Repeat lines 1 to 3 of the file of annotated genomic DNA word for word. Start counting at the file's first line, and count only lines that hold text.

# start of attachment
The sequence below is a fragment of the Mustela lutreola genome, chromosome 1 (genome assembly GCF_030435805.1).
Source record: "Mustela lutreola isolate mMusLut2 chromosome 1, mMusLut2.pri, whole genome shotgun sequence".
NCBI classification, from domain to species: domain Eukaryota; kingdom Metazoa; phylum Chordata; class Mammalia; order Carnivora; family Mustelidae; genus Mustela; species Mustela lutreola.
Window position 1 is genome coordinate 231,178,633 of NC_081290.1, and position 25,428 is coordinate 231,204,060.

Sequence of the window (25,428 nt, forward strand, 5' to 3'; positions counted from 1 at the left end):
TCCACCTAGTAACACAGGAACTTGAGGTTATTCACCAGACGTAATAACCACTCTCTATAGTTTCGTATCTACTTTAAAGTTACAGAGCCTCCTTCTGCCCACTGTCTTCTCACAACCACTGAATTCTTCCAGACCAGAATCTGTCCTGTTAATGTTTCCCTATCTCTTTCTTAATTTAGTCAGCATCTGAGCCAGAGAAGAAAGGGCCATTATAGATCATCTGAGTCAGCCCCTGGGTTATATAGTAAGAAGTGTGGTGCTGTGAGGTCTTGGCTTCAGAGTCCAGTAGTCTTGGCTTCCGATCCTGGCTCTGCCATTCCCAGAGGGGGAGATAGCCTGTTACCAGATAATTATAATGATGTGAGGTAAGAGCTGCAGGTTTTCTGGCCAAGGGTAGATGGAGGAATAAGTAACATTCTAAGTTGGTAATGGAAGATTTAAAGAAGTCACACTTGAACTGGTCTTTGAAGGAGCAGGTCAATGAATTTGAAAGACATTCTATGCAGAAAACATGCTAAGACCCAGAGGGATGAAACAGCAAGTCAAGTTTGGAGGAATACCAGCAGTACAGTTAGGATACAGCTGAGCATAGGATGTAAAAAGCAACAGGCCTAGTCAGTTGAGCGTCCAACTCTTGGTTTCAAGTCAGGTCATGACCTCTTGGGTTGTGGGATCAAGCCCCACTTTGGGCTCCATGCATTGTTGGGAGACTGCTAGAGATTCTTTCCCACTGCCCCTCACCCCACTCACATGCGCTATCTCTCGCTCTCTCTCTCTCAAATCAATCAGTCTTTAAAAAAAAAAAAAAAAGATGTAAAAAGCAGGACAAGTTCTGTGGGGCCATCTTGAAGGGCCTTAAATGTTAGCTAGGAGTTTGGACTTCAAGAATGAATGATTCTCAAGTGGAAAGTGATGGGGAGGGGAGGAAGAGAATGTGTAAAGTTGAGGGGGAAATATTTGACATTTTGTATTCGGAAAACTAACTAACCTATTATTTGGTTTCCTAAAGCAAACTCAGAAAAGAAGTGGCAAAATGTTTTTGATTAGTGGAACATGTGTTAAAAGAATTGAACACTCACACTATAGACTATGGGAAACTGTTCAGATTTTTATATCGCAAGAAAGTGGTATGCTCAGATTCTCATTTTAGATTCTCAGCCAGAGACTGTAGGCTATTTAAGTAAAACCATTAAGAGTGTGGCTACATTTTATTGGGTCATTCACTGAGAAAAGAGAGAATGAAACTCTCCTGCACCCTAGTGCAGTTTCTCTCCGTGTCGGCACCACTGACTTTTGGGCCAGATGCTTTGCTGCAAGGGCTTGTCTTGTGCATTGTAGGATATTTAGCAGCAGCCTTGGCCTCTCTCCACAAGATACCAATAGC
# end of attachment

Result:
The sequence below is a fragment of the Mustela lutreola genome, chromosome 1 (genome assembly GCF_030435805.1).
Source record: "Mustela lutreola isolate mMusLut2 chromosome 1, mMusLut2.pri, whole genome shotgun sequence".
NCBI classification, from domain to species: domain Eukaryota; kingdom Metazoa; phylum Chordata; class Mammalia; order Carnivora; family Mustelidae; genus Mustela; species Mustela lutreola.